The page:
Social media has changed the global information landscape while ushering in new concerns about misinformation, hate speech, phone addiction, and privacy violations.
Given all this and more, social media’s circuits need wiring, according to experts who spoke at the 2023 Social Media Summit@MIT, hosted by the MIT Initiative on the Digital Economy.
“Large platforms have gone private, policy changes are underway at Twitter [now called X] … and now generative AI and deep learning — in development for many decades — have burst onto the scene for public use,” said IDE director a professor of information technology and marketing at MIT Sloan. “These changes have an immense impact on text, images, video, and synthetic generation of information that influences how we think about our world.”
The problems with social media platforms are clear. In a series of presentations, experts pointed to three things that could address these concerns, as summarized in a new report from IDE.
1. Responsible AI
Platforms are racing to use prediction algorithms, advanced artificial intelligence, and generative AI tools such as ChatGPT. But there are widespread concerns about how these systems could perpetuate bias and other harms, and so far, oversight is lacking. While it will be hard to create AI without any bias at all, experts suggested several solutions that would support the responsible use of AI, starting with educating programmers and the public about the existence of AI bias. Other ideas include implementing government oversight over AI, using third-party monitors for websites, and penalizing offenders.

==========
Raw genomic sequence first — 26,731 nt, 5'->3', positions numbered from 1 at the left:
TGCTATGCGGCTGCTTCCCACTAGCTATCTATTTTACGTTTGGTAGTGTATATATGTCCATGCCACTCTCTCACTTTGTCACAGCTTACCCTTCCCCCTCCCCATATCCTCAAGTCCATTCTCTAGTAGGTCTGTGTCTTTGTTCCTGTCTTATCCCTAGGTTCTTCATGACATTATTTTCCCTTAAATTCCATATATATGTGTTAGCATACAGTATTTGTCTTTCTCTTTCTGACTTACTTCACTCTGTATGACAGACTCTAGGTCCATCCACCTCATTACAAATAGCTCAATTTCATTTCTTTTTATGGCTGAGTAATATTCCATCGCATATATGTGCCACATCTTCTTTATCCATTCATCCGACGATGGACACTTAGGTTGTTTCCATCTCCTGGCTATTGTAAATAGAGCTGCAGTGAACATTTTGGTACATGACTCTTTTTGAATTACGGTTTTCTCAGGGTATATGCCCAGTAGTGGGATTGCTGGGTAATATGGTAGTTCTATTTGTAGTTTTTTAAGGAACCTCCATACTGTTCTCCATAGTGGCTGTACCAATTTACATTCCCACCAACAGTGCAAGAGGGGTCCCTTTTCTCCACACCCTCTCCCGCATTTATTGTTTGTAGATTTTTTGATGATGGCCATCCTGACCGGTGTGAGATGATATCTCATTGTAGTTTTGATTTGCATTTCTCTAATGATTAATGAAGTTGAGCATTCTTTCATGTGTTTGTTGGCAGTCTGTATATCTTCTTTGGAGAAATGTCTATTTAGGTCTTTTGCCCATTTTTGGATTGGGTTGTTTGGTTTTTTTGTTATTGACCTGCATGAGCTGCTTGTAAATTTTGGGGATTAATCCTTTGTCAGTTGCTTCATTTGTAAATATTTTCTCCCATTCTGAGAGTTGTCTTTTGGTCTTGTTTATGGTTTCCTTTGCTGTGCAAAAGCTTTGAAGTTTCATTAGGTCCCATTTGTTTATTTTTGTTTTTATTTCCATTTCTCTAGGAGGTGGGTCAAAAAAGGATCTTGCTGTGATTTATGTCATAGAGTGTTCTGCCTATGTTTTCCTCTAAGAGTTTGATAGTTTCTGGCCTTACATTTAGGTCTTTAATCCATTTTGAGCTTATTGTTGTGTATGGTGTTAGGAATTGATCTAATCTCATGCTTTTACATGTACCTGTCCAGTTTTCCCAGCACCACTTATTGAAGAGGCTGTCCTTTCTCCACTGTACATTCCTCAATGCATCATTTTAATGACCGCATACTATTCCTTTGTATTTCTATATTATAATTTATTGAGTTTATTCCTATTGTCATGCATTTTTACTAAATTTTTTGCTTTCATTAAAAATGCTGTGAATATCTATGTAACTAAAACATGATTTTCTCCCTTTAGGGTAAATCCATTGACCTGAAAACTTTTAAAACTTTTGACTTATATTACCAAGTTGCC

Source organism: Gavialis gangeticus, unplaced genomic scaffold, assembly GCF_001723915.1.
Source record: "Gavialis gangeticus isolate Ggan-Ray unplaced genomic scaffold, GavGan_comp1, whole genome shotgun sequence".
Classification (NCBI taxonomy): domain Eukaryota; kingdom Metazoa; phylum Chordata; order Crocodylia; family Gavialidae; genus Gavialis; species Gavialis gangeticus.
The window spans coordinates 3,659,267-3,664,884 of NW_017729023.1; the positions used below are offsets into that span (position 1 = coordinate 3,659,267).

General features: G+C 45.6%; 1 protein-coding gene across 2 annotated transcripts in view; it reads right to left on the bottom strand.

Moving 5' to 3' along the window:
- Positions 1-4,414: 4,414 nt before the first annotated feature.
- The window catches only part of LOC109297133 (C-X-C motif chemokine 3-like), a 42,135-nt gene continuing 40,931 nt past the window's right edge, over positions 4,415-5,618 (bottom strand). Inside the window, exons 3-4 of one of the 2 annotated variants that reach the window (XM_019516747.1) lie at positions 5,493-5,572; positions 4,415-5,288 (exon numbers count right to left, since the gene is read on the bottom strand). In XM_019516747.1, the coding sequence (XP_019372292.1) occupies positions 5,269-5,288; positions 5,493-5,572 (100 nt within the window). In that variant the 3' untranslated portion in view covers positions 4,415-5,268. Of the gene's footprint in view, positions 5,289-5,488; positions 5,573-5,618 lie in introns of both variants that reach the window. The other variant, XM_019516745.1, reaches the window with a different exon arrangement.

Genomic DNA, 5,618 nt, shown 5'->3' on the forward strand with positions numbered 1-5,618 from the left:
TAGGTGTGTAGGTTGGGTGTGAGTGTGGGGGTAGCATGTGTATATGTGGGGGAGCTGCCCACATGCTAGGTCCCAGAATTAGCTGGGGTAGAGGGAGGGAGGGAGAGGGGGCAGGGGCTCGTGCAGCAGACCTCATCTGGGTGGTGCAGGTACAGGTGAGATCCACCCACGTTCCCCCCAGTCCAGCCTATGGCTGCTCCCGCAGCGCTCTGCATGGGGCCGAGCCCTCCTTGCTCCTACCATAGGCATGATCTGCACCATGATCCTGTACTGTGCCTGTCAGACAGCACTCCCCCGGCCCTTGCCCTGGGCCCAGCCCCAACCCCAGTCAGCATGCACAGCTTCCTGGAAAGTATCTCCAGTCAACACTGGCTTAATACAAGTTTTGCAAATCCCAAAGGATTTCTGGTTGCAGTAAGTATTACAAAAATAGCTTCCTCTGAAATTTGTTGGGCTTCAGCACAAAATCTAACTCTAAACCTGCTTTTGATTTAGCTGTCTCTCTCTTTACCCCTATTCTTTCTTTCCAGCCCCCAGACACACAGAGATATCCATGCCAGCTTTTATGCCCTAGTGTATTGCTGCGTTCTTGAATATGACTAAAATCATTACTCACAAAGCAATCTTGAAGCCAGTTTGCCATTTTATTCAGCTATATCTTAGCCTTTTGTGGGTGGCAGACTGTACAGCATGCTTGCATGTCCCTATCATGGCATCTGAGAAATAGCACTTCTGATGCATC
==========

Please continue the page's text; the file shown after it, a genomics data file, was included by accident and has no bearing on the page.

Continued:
2. Misinformation interventions
Platforms are working on ways to identify or remove false information. Content moderation by humans can reduce misinformation, experts said, though it can be difficult to identify what content needs to be removed. Companies can also look at other steps, such as finding ways to disincentivize clickbait and adding friction or “nudges” to encourage people to share truthful content.
3. New platform ecosystems
Social media business models need an overhaul, according to several speakers. Things are already changing, as new platforms join the large social media platforms that have dominated the landscape for years. Decentralized platforms such as Mastodon and Bluesky, which use free, open-source software, could keep power and decision-making with users and lead to more innovative features, the experts said.